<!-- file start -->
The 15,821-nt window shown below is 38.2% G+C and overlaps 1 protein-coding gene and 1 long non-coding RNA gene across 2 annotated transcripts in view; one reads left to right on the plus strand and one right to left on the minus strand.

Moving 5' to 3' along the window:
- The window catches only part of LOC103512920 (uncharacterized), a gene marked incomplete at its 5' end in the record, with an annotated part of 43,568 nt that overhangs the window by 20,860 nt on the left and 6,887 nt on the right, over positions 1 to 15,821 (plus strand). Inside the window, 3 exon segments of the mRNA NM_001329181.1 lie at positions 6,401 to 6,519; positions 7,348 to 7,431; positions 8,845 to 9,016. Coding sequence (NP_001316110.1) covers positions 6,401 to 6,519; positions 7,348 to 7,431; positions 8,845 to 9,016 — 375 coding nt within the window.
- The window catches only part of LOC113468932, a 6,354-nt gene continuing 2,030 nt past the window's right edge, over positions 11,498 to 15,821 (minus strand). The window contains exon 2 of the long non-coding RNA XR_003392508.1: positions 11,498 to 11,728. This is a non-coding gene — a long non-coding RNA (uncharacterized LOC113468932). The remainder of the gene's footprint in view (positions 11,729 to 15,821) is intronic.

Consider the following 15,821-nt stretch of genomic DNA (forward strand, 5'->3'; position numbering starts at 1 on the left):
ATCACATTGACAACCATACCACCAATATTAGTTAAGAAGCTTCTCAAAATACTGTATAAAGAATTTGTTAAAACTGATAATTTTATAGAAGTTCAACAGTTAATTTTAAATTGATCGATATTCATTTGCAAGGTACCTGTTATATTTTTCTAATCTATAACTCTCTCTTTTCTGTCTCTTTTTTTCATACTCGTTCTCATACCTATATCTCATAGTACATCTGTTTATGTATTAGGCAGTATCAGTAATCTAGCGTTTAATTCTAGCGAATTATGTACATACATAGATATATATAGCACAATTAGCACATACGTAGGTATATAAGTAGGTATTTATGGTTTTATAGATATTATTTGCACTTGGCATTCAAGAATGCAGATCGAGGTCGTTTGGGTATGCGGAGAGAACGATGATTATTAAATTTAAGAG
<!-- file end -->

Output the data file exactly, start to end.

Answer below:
The 15,821-nt window shown below is 38.2% G+C and overlaps 1 protein-coding gene and 1 long non-coding RNA gene across 2 annotated transcripts in view; one reads left to right on the plus strand and one right to left on the minus strand.

Moving 5' to 3' along the window:
- The window catches only part of LOC103512920 (uncharacterized), a gene marked incomplete at its 5' end in the record, with an annotated part of 43,568 nt that overhangs the window by 20,860 nt on the left and 6,887 nt on the right, over positions 1 to 15,821 (plus strand). Inside the window, 3 exon segments of the mRNA NM_001329181.1 lie at positions 6,401 to 6,519; positions 7,348 to 7,431; positions 8,845 to 9,016. Coding sequence (NP_001316110.1) covers positions 6,401 to 6,519; positions 7,348 to 7,431; positions 8,845 to 9,016 — 375 coding nt within the window.
- The window catches only part of LOC113468932, a 6,354-nt gene continuing 2,030 nt past the window's right edge, over positions 11,498 to 15,821 (minus strand). The window contains exon 2 of the long non-coding RNA XR_003392508.1: positions 11,498 to 11,728. This is a non-coding gene — a long non-coding RNA (uncharacterized LOC113468932). The remainder of the gene's footprint in view (positions 11,729 to 15,821) is intronic.

Consider the following 15,821-nt stretch of genomic DNA (forward strand, 5'->3'; position numbering starts at 1 on the left):
ATCACATTGACAACCATACCACCAATATTAGTTAAGAAGCTTCTCAAAATACTGTATAAAGAATTTGTTAAAACTGATAATTTTATAGAAGTTCAACAGTTAATTTTAAATTGATCGATATTCATTTGCAAGGTACCTGTTATATTTTTCTAATCTATAACTCTCTCTTTTCTGTCTCTTTTTTTCATACTCGTTCTCATACCTATATCTCATAGTACATCTGTTTATGTATTAGGCAGTATCAGTAATCTAGCGTTTAATTCTAGCGAATTATGTACATACATAGATATATATAGCACAATTAGCACATACGTAGGTATATAAGTAGGTATTTATGGTTTTATAGATATTATTTGCACTTGGCATTCAAGAATGCAGATCGAGGTCGTTTGGGTATGCGGAGAGAACGATGATTATTAAATTTAAGAG